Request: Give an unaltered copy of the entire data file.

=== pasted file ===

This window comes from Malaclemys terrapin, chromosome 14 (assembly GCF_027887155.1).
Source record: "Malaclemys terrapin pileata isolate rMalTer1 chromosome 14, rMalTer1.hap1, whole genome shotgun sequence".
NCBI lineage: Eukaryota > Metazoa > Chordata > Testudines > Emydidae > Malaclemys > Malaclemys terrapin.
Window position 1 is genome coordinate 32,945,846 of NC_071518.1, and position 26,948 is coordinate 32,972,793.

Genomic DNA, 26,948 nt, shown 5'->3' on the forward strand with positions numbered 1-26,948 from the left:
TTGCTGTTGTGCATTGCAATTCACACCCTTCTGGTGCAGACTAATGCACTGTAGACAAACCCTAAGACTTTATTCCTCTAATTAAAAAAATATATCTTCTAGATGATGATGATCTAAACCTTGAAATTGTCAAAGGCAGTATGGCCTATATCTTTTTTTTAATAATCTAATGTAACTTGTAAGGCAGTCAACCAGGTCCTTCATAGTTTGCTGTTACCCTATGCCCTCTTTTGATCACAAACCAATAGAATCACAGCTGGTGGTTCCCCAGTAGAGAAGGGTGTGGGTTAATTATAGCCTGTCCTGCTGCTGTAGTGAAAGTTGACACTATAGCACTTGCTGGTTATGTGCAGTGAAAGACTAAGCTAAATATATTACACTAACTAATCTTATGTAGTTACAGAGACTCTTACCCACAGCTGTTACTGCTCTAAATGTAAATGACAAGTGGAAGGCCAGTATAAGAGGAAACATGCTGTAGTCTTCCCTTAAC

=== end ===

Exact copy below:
This window comes from Malaclemys terrapin, chromosome 14 (assembly GCF_027887155.1).
Source record: "Malaclemys terrapin pileata isolate rMalTer1 chromosome 14, rMalTer1.hap1, whole genome shotgun sequence".
NCBI lineage: Eukaryota > Metazoa > Chordata > Testudines > Emydidae > Malaclemys > Malaclemys terrapin.
Window position 1 is genome coordinate 32,945,846 of NC_071518.1, and position 26,948 is coordinate 32,972,793.

Genomic DNA, 26,948 nt, shown 5'->3' on the forward strand with positions numbered 1-26,948 from the left:
TTGCTGTTGTGCATTGCAATTCACACCCTTCTGGTGCAGACTAATGCACTGTAGACAAACCCTAAGACTTTATTCCTCTAATTAAAAAAATATATCTTCTAGATGATGATGATCTAAACCTTGAAATTGTCAAAGGCAGTATGGCCTATATCTTTTTTTTAATAATCTAATGTAACTTGTAAGGCAGTCAACCAGGTCCTTCATAGTTTGCTGTTACCCTATGCCCTCTTTTGATCACAAACCAATAGAATCACAGCTGGTGGTTCCCCAGTAGAGAAGGGTGTGGGTTAATTATAGCCTGTCCTGCTGCTGTAGTGAAAGTTGACACTATAGCACTTGCTGGTTATGTGCAGTGAAAGACTAAGCTAAATATATTACACTAACTAATCTTATGTAGTTACAGAGACTCTTACCCACAGCTGTTACTGCTCTAAATGTAAATGACAAGTGGAAGGCCAGTATAAGAGGAAACATGCTGTAGTCTTCCCTTAAC